Mollie Cinnamon Teachers' Notes: Chapter 2

1. Granny Ellen had never talked about Nan, and Mollie had never been allowed to ask about it (page 17). Now she guesses that her family background has been discussed by Nan and Alanna, and this irritates her (page 18). It is healthy for us all to develop an appreciation for our family background and a realisation of how it shapes identity, but it is sometimes difficult for us to talk about significant events in our lives.

With a friend, can you discuss how Mollie felt and how you might feel if you knew that others had been discussing your family background? Close your eyes for a moment and think about the things about your family that you don’t want to share with others. Now think about the things about your family that you are happy to share with others. Would you like to share some of the latter with your partner/group/class?

2. Click is the name of the dolphin living in the bay and Mollie is excited to see him as she has never seen a real-life dolphin before. Many people love to swim with dolphins - but dolphins are wild animals and there are safety implications that must be evaluated and assessed before we jump into the water with a dolphin! Discuss the risks/ possible dangers and the best way of dealing with a situation where your friend might want to get in and swim (with or without a dolphin) in an unsupervised area. What could you say or do to persuade your friend to make a good decision? What might you do if your friend made a decision that might lead them in to danger?

3. Nan has to tell Mollie something about St Brigid when she explains that the little straw dolls dressed in white cotton skirts and green cloaks are called Brideogs (page 24). Strangely, it was traditional for the man of the house to twist straw or rushes to form these little dolls! Can you think of a reason for this? The children of the house would have gathered the first buds or flowers of spring, pretty stones and green leaves to decorate the Brideogs. Can you find some other folk customs practised on the feast of Brigit/ Brigid? Which is your favourite? Try to write at least five interesting facts about Bríd and the ancient celebration of Imbolc. You might write these facts in the shape of a Brigid’s cross.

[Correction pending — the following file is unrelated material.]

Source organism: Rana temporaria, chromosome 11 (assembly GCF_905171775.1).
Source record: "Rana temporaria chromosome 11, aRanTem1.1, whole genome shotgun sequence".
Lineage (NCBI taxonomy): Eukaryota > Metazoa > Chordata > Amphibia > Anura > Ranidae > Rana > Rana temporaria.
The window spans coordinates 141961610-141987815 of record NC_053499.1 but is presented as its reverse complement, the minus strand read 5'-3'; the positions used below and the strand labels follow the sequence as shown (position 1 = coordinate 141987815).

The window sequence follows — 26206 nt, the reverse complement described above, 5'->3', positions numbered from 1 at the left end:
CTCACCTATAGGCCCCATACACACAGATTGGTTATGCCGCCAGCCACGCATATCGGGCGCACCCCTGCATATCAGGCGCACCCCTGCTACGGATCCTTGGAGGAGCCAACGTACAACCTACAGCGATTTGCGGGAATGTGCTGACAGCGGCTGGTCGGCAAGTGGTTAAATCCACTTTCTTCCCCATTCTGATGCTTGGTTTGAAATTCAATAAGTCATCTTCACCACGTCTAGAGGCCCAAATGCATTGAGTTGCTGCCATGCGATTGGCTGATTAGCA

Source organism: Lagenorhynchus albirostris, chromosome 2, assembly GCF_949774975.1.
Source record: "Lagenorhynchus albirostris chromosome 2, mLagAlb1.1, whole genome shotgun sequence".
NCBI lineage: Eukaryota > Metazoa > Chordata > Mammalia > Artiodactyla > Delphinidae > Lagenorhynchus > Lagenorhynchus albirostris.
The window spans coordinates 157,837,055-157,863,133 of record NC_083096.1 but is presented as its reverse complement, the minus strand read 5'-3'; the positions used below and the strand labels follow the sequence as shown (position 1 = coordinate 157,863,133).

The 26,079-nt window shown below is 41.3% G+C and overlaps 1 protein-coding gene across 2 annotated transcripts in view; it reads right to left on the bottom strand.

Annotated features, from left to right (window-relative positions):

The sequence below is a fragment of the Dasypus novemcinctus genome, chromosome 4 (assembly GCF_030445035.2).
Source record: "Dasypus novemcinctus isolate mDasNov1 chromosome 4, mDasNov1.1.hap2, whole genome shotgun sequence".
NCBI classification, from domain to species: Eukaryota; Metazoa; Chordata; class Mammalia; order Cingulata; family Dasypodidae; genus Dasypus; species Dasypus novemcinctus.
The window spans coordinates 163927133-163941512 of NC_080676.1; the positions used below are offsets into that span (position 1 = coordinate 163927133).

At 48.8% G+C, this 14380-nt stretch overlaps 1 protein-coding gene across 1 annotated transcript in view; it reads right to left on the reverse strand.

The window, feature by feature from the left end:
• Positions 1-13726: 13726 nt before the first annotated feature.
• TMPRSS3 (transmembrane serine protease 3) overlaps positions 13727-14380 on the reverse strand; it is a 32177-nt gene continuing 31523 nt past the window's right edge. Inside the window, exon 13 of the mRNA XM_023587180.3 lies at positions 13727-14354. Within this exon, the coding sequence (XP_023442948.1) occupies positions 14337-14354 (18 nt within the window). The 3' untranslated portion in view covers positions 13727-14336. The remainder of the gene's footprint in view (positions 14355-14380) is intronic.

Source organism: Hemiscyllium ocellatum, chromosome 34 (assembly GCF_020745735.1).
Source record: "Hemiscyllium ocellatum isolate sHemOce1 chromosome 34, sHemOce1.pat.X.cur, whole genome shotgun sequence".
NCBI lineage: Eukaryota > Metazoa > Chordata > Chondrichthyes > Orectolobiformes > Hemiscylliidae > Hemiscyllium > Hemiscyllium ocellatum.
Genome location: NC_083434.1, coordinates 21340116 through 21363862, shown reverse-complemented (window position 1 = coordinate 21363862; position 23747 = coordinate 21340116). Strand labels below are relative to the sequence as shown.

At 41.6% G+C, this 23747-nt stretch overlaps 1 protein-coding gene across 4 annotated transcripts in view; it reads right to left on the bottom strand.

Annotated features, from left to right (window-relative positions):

4. Have you ever heard anyone recite the first line or two of this poem on Lá ‘le Bríde? Generations of Irish people learned ‘Cill Aodáin’ when they were at school. It was written by Antoine Ó Raifteirí (Raifteiri).

‘Anois teacht an Earraigh beidh an lá ag dul chun síneadh

Is tar éis na Féile Bríde ardóidh mé mo sheol…’

(‘Now with the coming of Spring, the day will be lengthening /stretching

And after the feast of Brigid I'll rise up my sail…’)

Many believe he also wrote the well-known ‘Mise Raifteirí an File’, though others say Seán Ó Ceallaigh wrote it as a tribute to the blind poet. Here are the first few lines. What do you feel as you read?

Mise Raifteirí an file,

Lán dóchas is grá,

Le súile gan solas,

Le ciúnas gan chrá….’

(I am Raftery the poet,

Full of hope and of love,

With eyes that don’t see,

With peace without trouble.)

The first four lines of this poem appeared on the old Irish £5 note. Can you find an image of this note?

old irish five pound note
old irish five pound note

5. Do some research on the life of the poet. He had a sad life but his poems are still read and appreciated to this day. Imagine you can inform him of his continued relevance in the 21st century. Visualise his reaction. Can you write the dialogue you and he might have if you were to meet him/his ghost?

6. Granny Ellen was very superstitious, always saluting single magpies to ward off bad luck. She avoided walking under ladders and stepping on cracks in the pavement and picked up pins and “lucky pennies” all the time. She also made wishes on all kinds of things: shooting stars, rainbows, engagement rings. Many people make a wish as they stir a Christmas pudding, or when they eat the first new potato of the year though it is best not to expect too much from wishes as you might well be disappointed! Some religions frown on making wishes /practising superstitions - can you think why? Make a list of other occasions that might cause Granny Ellen to make a wish/ and/or make a list of other superstitions commonly practised by people today.

6. ‘If wishes were horses, beggars would ride’ is a saying or a proverb that may date back to the 16th century

Your wish: Take a day to think about something you really wish for. You might write it in your secret diary, or on a slip of paper that you could roll or fold and hide in a safe place. Or you might type and then print your wish in class, and when everyone has done this, you could create a collage of wishes, or hang them on a branch of a tree and create a wishing tree.